I ran an ‘optimization utility‘ today on this blog, it seemed to go fine in the WordPress Dashboard but then I visited the website and *poof* the entire site of posts, pages, comments and links were gone. It was almost like a brand new WordPress site install.
Of course these optimization utilities always say, ‘back-up your database before proceeding.’ And like reading the iTunes Music Store Terms of Service I ignored it and plowed ahead. Truthfully, I usually do backup the database before doing this kind of operation 99.9% of the time. But this was a 0.1% opportunity to live dangerously.
Of course one of the funny things is that I had just deleted another database backup plugin before destroying the site so I couldn’t use that to restore the database. Actually I could by re-installing the deleted plugin since the back-up directory and files still exist but hey I proceeded to screw things up even more.
I did still have the plugin utility BackupBuddy installed and I could see that I had a full database backup from December 22, 2014 which included all post changes before this one so I was in luck. Should be easy to restore.
The plugin has a restore wizard and also a button to rollback the database. That rollback thing sounded good so I pressed the button, watched it do it’s magic, watched some progress indicators spin then watched it stop and spit-out an error message that linked to an explanation saying that there was an error and things stopped, not like I didn’t already know that.
Okay, I decide to try again. I hit a link and *boom*. Blank webpage saying, site is unavailable, undergoing maintenance. Both the Dashboard and front page saying this. Can’t go forward, can’t go backwards.
Operation Restore! Part Deux
Okay, this is more serious. Not quite website Chernobyl, more like Three Mile Island. A wrong step could make life difficult but still far from meltdown.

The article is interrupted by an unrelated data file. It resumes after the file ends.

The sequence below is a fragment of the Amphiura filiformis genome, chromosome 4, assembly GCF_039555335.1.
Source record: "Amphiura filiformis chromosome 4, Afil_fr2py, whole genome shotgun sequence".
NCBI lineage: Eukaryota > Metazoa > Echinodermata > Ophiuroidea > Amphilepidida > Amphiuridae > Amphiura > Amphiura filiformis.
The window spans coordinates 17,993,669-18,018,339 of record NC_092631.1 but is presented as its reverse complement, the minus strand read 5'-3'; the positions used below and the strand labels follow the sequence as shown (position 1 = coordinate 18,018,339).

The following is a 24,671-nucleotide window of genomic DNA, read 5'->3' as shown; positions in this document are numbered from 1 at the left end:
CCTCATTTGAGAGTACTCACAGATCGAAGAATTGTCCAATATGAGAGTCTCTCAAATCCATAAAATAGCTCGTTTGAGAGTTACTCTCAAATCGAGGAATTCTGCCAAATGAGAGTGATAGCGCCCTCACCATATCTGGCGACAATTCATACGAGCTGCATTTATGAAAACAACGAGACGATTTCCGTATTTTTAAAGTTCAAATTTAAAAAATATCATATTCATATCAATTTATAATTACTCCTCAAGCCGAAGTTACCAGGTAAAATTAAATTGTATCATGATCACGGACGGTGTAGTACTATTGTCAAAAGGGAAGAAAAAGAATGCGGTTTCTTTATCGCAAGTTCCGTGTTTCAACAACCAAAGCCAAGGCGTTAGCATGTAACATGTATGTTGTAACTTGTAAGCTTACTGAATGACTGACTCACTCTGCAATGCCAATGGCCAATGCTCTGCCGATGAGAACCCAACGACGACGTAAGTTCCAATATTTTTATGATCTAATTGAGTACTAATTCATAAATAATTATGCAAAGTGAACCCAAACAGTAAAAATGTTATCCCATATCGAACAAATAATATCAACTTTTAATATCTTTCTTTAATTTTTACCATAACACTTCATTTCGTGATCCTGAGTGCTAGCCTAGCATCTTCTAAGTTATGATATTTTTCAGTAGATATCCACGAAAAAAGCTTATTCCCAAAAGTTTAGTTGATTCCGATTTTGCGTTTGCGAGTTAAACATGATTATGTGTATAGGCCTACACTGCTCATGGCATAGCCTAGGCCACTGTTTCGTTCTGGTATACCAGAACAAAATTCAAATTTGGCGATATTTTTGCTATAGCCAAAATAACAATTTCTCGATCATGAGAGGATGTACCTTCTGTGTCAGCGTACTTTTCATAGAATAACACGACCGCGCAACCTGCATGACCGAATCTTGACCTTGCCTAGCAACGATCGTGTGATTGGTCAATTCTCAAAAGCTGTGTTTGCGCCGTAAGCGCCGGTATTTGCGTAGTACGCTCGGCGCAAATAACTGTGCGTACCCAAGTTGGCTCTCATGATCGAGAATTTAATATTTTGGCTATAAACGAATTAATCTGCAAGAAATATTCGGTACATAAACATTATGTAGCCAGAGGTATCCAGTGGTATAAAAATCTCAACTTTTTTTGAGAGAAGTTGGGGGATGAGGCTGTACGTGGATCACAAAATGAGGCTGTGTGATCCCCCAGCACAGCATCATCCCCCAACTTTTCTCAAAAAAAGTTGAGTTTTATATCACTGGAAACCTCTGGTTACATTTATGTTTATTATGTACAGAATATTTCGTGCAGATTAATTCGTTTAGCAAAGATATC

BackupBuddy has a feature that allows you to do a restore, or migration, without using WordPress or needing the Dashboard. Just run a PHP script and voila, your restore begins. I run the script and it asks for a password. Not just any password, it asks for the ImportBuddy password. This is NOT the website password, not the BackupBuddy company password, this is a special password that was created when first installing the plugin. And, get this, there doesn’t seem to be any password recovery system if you don’t remember the password.
Of course I don’t remember the password, nor is it written into any of my password keeper apps. After a bunch of failed attempts, getting locked-out of the login screen, resetting the logs so I can try again I finally guess at the correct password. I guess at it because I have a mnemonic system I used to generate unique passwords and it worked. By the way, I don’t use that system anymore as it’s kind of only medium strength.
I now had my password, ran through the moderately complicated restore instructions (or very complicated if you’re not used to WordPress or other other database driven websites). Some online unzipping and database building and the website is trasported back six days in time.
So what did we learn kids? Aways back-up your websites. And back-up when you’re doing some kind of optimization or website upgrade, especially if just above the do it button says, ‘back-up your database before proceeding.’
BackupBuddy – A solid backup plugin/utility. This is a paid app but it’s worth it.
VaultPress – Offsite automatic backup utility that keeps your mission critical site backedup every minute and they even can hold your hand when restoring. Better than BackupBuddy and for extra money they can security scan your site continuously. It’s a paid subscription but it can get you out of a serious jam.